Aga Khan: This does not mean that we do not work in other countries as well. We will. Particularly, because our community is a very pluralistic one. It is not based in a part of the world, nor in any language or anything of the sorts. We have to be as flexible as possible to meet needs wherever they require. And like any community that is global, we cannot handle all of these issues at the same time. We have to identify priorities; we have to try to respond to the needs that occur. But this is essentially anchored in institutional capacity, not in individual capacity. We are looking, for example, at the role of higher education. And where higher education does exist, is it satisfactory? Where is investment needed? Where is it necessary to think more broadly in geographical terminology, because often higher education is limited to a geographical area? We are trying to make globalisation in our institutions a reality so that we can serve the communities, wherever they may be. But it is a process. We never reach a full result. That is not realistic.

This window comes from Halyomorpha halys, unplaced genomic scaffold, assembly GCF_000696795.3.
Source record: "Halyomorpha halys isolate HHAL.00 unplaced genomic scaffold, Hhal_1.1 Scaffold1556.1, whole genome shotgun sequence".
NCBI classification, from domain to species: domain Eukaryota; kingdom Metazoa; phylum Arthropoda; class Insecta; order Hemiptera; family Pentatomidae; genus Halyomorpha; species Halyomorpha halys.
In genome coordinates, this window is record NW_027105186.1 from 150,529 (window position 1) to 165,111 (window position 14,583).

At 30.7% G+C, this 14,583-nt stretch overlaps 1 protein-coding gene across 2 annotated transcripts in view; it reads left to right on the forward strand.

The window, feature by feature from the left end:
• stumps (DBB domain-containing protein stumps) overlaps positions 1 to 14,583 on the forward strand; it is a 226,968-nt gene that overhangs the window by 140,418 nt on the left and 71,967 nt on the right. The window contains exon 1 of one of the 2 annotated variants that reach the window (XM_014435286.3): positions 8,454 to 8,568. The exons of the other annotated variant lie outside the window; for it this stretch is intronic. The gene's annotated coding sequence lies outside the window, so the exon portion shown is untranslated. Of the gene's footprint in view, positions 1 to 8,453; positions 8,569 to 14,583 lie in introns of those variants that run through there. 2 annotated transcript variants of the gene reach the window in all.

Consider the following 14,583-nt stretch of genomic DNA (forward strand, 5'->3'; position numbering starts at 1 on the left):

And as for the principles of the Ismaili religion. How do they align with other Islamic principles in general?

Aga Khan: I would say very well. We do not have issues of this nature. We are Shia Muslims and therefore the community has an Imam, whose appointment is hereditary. But broadly speaking, I think we are seen as an asset in most of the countries where we live. And we are encouraged to extend our institutions, to transform community institutions into national institutions. We have done this with our economic, educational and healthcare institutions. These institutions must have begun in the 1950s as community institutions, as I have mentioned. And if we think of the 1950s and 1960s, in the British colonies, for example, we will be reminded that communities were encouraged to create their own institutions. Today, this is completely forgotten, it does not exist. Nowadays, the goals are to create national institutions to serve everyone. This implied changing the dynamics and the scale of what we were doing. And that means repositioning institutions so that they have a logical position in the future of each country. And we have tried to be in what I can call, the field of high technology applied to each area to which we are dedicated.